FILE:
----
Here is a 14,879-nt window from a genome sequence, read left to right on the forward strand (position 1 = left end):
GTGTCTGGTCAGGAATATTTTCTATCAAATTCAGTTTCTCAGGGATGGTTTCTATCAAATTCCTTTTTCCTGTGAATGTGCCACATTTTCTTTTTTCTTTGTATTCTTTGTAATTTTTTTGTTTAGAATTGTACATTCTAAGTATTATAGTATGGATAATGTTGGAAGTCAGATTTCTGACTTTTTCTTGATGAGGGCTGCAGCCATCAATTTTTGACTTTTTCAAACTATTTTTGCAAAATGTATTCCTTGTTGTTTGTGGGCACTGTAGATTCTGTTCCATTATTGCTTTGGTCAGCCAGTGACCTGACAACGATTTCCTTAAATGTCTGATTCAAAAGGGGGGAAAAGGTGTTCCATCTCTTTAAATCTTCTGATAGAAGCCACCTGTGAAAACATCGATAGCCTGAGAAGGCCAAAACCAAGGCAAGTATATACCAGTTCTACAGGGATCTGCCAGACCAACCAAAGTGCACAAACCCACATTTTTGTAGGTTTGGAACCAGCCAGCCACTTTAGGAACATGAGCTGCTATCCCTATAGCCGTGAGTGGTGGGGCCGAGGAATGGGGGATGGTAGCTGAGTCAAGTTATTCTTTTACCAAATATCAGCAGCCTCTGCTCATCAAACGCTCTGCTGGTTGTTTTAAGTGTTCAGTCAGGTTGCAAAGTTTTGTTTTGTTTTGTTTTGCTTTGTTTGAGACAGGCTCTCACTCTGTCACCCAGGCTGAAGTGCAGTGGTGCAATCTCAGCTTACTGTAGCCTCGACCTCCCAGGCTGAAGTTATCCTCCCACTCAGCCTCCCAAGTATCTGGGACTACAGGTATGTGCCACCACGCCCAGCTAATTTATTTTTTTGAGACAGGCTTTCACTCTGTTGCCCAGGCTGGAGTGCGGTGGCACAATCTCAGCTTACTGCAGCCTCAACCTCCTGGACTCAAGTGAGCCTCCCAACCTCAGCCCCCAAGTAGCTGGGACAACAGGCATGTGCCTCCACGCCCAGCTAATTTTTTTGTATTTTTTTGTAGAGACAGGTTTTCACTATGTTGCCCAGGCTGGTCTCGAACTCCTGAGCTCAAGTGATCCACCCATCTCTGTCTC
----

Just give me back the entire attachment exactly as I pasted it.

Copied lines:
Here is a 14,879-nt window from a genome sequence, read left to right on the forward strand (position 1 = left end):
GTGTCTGGTCAGGAATATTTTCTATCAAATTCAGTTTCTCAGGGATGGTTTCTATCAAATTCCTTTTTCCTGTGAATGTGCCACATTTTCTTTTTTCTTTGTATTCTTTGTAATTTTTTTGTTTAGAATTGTACATTCTAAGTATTATAGTATGGATAATGTTGGAAGTCAGATTTCTGACTTTTTCTTGATGAGGGCTGCAGCCATCAATTTTTGACTTTTTCAAACTATTTTTGCAAAATGTATTCCTTGTTGTTTGTGGGCACTGTAGATTCTGTTCCATTATTGCTTTGGTCAGCCAGTGACCTGACAACGATTTCCTTAAATGTCTGATTCAAAAGGGGGGAAAAGGTGTTCCATCTCTTTAAATCTTCTGATAGAAGCCACCTGTGAAAACATCGATAGCCTGAGAAGGCCAAAACCAAGGCAAGTATATACCAGTTCTACAGGGATCTGCCAGACCAACCAAAGTGCACAAACCCACATTTTTGTAGGTTTGGAACCAGCCAGCCACTTTAGGAACATGAGCTGCTATCCCTATAGCCGTGAGTGGTGGGGCCGAGGAATGGGGGATGGTAGCTGAGTCAAGTTATTCTTTTACCAAATATCAGCAGCCTCTGCTCATCAAACGCTCTGCTGGTTGTTTTAAGTGTTCAGTCAGGTTGCAAAGTTTTGTTTTGTTTTGTTTTGCTTTGTTTGAGACAGGCTCTCACTCTGTCACCCAGGCTGAAGTGCAGTGGTGCAATCTCAGCTTACTGTAGCCTCGACCTCCCAGGCTGAAGTTATCCTCCCACTCAGCCTCCCAAGTATCTGGGACTACAGGTATGTGCCACCACGCCCAGCTAATTTATTTTTTTGAGACAGGCTTTCACTCTGTTGCCCAGGCTGGAGTGCGGTGGCACAATCTCAGCTTACTGCAGCCTCAACCTCCTGGACTCAAGTGAGCCTCCCAACCTCAGCCCCCAAGTAGCTGGGACAACAGGCATGTGCCTCCACGCCCAGCTAATTTTTTTGTATTTTTTTGTAGAGACAGGTTTTCACTATGTTGCCCAGGCTGGTCTCGAACTCCTGAGCTCAAGTGATCCACCCATCTCTGTCTC